At all events, Clough left Mont Dote early on Thursday July 25 to catch the mail coach to Tulle. Next day he continued by coach to Brive-la-Gaillarde and then by train to Bordeaux, where he spent two nights. The next poem in the diary describes the journey to Tulle and so can be firmly dated. (This also dates "Juxtaposition," of which the first 19 lines precede it and lines 20-35 follow it.) As he wrote it in ink, it is likely to have been in his hotel room, probably in Tulle. A fair copy is the first poem in MS A, hence the supposition that he bought the notebook in Bordeaux on the Saturday. He entitled it "A la Banquette or a Modern Pilgrimage" suggesting that already the thought of Chaucer was present.

The next tale in MS A--"Edmund and Emma" or "Fellow-Service," later to become "The Clergyman's First Tale" (hereafter "Clergyman I")--must have been written at Luchon. Blanche thought it might have been written on the Greek tour (PPR, p, 51), but she was clearly mistaken. The two young people rediscover each other after having matured through long years of separation and introspection; they marry, as Clough had done, on the basis that "love is fellow-service," but we do not discover how their marriage turned out. This is followed in MS A by the first version of "Actaeon," a highly sensual poem, telling of the hunter's fatal glimpse of Artemis bathing in her "ambrosial nakedness." With its wealth of detail, including the mention of seven tree and shrub species, it sounds as if it had been drawn from life. Perhaps Clough, on an excursion from Luchon, was indeed inspired by a glimpse of a nude bather.

Clough claimed to be distressed at not finding the Tennysons at Luchon. In the closing paragraph (unpublished) of his letter of July 30/31, no. 1067, he wrote:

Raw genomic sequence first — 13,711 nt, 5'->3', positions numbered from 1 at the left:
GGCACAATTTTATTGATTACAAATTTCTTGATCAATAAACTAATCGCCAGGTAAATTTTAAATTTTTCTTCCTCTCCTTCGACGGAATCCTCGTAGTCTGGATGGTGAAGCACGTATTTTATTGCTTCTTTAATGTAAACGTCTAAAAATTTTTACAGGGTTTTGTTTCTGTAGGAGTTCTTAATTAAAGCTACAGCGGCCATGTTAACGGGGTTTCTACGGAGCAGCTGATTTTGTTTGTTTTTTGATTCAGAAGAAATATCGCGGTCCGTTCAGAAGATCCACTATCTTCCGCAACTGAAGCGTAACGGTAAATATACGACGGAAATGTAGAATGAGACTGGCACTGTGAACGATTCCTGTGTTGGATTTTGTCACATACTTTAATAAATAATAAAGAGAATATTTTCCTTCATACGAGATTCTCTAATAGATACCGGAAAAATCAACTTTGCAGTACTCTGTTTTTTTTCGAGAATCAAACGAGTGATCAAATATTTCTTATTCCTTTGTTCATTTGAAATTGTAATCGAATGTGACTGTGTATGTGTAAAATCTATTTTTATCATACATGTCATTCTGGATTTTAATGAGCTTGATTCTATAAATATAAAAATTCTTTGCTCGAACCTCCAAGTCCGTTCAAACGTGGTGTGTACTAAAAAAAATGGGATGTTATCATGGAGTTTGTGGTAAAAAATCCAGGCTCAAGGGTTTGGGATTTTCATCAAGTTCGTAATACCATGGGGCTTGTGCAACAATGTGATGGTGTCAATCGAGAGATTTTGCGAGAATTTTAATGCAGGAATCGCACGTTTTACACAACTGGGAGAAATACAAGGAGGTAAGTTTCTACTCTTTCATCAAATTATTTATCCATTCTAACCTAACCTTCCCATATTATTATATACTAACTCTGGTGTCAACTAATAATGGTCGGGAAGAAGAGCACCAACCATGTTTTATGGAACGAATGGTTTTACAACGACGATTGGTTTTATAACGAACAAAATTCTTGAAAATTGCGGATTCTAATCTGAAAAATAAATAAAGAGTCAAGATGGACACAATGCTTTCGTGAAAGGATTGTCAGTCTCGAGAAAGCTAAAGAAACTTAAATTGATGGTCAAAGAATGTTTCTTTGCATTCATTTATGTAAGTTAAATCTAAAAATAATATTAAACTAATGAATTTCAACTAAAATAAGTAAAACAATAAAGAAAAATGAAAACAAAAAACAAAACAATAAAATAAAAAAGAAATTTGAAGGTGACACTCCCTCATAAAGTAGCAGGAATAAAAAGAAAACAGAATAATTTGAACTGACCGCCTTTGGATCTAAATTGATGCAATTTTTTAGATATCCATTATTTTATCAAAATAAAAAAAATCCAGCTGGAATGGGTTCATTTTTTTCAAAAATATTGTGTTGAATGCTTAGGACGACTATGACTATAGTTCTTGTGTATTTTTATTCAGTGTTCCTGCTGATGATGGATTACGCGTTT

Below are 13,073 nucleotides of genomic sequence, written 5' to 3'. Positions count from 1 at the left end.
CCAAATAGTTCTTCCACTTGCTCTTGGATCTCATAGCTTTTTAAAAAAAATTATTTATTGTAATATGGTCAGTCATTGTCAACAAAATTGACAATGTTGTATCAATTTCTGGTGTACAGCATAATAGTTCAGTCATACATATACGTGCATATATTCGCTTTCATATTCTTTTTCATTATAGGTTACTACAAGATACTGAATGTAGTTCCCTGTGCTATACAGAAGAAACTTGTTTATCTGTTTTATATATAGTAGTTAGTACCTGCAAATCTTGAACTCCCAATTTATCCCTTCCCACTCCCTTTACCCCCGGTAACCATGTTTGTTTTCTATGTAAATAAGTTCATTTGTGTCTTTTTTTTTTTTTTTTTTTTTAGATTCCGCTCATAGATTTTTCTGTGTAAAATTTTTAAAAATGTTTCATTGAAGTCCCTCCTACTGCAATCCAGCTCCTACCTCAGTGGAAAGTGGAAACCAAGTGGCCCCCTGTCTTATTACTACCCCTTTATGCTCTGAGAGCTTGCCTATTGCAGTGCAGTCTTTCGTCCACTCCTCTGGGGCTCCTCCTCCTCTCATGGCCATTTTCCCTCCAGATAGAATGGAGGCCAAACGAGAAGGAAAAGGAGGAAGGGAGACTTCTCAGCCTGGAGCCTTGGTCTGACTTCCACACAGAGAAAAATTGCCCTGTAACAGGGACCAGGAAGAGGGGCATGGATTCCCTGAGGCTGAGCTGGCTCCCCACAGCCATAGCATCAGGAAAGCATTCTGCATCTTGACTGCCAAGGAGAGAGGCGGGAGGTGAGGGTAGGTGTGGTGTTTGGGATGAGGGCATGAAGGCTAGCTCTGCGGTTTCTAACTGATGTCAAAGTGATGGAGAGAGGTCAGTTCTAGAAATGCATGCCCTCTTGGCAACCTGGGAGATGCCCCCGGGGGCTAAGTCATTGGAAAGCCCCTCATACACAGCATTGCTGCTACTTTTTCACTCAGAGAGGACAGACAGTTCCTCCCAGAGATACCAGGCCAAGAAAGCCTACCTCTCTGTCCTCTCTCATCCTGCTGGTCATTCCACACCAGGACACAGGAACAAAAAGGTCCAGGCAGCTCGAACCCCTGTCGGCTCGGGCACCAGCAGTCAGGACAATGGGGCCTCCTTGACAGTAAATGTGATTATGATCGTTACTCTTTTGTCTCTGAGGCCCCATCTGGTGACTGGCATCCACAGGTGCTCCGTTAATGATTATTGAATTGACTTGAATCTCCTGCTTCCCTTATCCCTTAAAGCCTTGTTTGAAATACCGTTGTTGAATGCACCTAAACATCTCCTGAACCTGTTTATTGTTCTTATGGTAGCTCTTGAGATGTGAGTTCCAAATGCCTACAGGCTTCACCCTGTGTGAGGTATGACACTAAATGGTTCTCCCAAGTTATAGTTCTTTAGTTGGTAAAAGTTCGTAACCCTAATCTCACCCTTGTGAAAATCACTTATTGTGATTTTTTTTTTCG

I am pretty well convinced my dear that the Tennysons are suddenly
   gone home again.... Anyway, I think they would have turned up
   before this if they were here. This is rather a nuisance for me--I
   don't think that Pyreneeing alone will be very delightful--however
   I must try.

In fact Pyreneeing--not entirely alone--was sufficiently delightful for him to spend twelve days in Luchon, where he received the news that Blanche had given birth on August 5 to their daughter, whom he named Blanche Athena. He recorded four excursions--one with a family from Tours, one with Pierre Redonnet, an ex-hussar, one with Pierre's cousin Jean and one on his own. He heard on the 7th, by a letter from Dakyns (who thus knew where he was), that the Tennysons were in Bigorre. Despite his repeated complaints about missing them, he left almost as soon as they arrived in Luchon. On Friday August 9 (letter no. 1074 to Blanche--incomplete in PPR, p. 266) he wrote:

   Today comes a note to say that the Tennysons are coining here this
   evening--and I have already taken my place for Luz via Bigorre! Go
   I must and I shall--and what they'll do I don't know.... I don't
   propose to stay long at Luz unless indeed the Tennysons (which is
   possible) come after me there.

They arrived at Luchon at eight that evening, and at half past nine Clough said goodbye to them. He left early next morning on the two-day journey to Luz.

On his first day at Luz, Monday August 12, Clough walked to the watering place at Saint Sauveur and a little way up the valley. This was perhaps when he followed the young woman of "Currente Calamo" ("with hurrying pen"), which he wrote next morning, sending a copy to Blanche with the letter he started on the 13th (no. 1077; PPR, p. 267). With its sensuous description of her olive skin, her dark eyes, her jet-black hair, "thence passing down / A skirt of darkest yellow brown, / Coarse stuff, allowing to the view / The smooth limbs to the woollen shoe," it was an extraordinary thing to send a wife who had just given birth. It is as if he felt that Blanche was too detached and ought to be jealous. In MS A, this stands between the two versions of "Actaeon"; voyeurism was certainly on his mind.

The initial plan for Tales was now clear. In MS A, following the second version of "Actaeon," Clough wrote the title "Mari Magno or Tales on Board," a fair copy of the Preface, which he had penciled into the back of the diary, then bridge passages to join on "The Lawyer's [First] Tale" and "The Clergyman's [First] Tale," then a bridge to, and fair copy of, "The American's Tale" ("Juxtaposition"), and finally "My Tale" ("A Modern Pilgrimage"), excluding "Currente Calamo." Most of the connecting passages had first been pencilled in the diary. After the end of "My Tale" is the first line of an envoi--"Where lies the Land to which the ship would go" (the poem once entitled "Mari Magno"). When he later decided to finish with arrival in Boston, this mid-ocean envoi ceased to be appropriate and was deleted.